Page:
Quite often I find that I am in a situation where I am asked to interview who is more experienced than myself. How should I approach such interviews?

  • How can I judge such candidates?
  • Are there specific things that I need to prepare for in such interviews?

For example, consider the C++ language. The person I am going to interview will have much more knowledge about C++ than I do. In such cases, how do I make sure I'm judging the candidates based on their years of experience and not based on my personal years of experience? Has anyone else experienced this?


Judge the candidate based on the job they will fill, rather than how much experience you expect them to have. I've seen people with ten years of experience who really aren't equipped to deal with a position that can easily be filled by someone with three.


You should get up some good interview questions. For C++ there are tons of them out there.

Don't just judge them on having the textbook correct answer. Look for how they go about solving and or answer the question.

Pick out things they say and ask them to elaborate. Or say how would you use that in a real world situation. Take notes and look up thier answers when done.

You are looking to see if your BS meter goes off, during or after the interview.

Byron Whitlock
+1  A: 

There's more to an interview that just evaluating a person's technical ability. You should also be evaluating them for how well they'll fit with the team and all that fun stuff. Although by no means an authoritative source, but there is a recent discussion on arstechnica about how important interpersonal skills are relative to purely technical merits.

You can also ask them how they would approach problems that you've recently had to solve to get an idea of how they would approach them.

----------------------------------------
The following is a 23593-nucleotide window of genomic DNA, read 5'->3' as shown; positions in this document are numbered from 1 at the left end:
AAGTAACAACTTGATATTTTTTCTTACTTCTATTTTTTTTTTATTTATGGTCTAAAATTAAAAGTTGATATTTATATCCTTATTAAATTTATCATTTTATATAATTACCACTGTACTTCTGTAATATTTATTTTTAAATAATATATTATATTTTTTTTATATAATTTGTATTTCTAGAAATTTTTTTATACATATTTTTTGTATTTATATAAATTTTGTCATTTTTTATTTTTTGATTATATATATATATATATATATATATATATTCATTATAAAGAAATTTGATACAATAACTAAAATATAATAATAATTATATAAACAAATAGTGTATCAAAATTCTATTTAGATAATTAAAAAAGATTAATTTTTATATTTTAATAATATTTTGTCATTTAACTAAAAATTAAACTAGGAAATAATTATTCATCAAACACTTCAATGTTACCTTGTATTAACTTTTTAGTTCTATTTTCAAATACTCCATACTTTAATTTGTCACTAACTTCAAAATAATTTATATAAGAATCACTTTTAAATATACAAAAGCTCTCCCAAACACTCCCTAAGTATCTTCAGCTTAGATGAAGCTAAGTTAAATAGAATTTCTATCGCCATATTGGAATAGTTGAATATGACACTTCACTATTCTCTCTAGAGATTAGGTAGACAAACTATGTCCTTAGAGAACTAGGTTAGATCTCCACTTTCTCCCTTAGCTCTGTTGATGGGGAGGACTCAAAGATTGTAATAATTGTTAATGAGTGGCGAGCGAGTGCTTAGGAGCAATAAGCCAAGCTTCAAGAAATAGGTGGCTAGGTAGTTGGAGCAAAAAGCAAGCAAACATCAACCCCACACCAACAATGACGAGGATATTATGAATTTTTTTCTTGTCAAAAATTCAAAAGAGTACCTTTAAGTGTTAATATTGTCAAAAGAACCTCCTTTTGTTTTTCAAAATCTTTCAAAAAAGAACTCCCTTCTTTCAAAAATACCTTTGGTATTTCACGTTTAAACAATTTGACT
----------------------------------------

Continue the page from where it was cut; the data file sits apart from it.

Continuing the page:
+7  A: 

Recall all the co-workers in your past who have been more experienced than you. Remember the good ones, and remember the bad ones. Which questions would best allow you to differentiate between the good ones and the bad ones; how would the good ones answer? Ask those questions.

Steven Xu
+2  A: 

Ask them the questions that have bugged you for long time or which have no definite answers. See how much they satisfy you!

Good way to test how they compare to you.
+5  A: 

Joel has some advice on the topic.

Full disclosure: Joel is one of the founders of SO, and I have nothing to do with him other than that I take part in SO and some of the other stack exchange sites.

Wayne Werner
+1 I just read that and it was AWESOME.

Resume experience, in my experience, is not a reliable indicator of knowledge, intelligence, or communication/social skills. I've seen PhD's have trouble with coding interviews! Simply ask what you're going to ask, and be unafraid. Have them explain concepts that might or might not be fuzzy to you (you don't actually have to tell them you're fuzzy on them!) and see if their answers are clear and meaningful. Give them problems that show their ability to think on the fly. Make sure this is a person you really want to work with and would trust with your codebase.

It's as simple as that! ;-)

Owen S.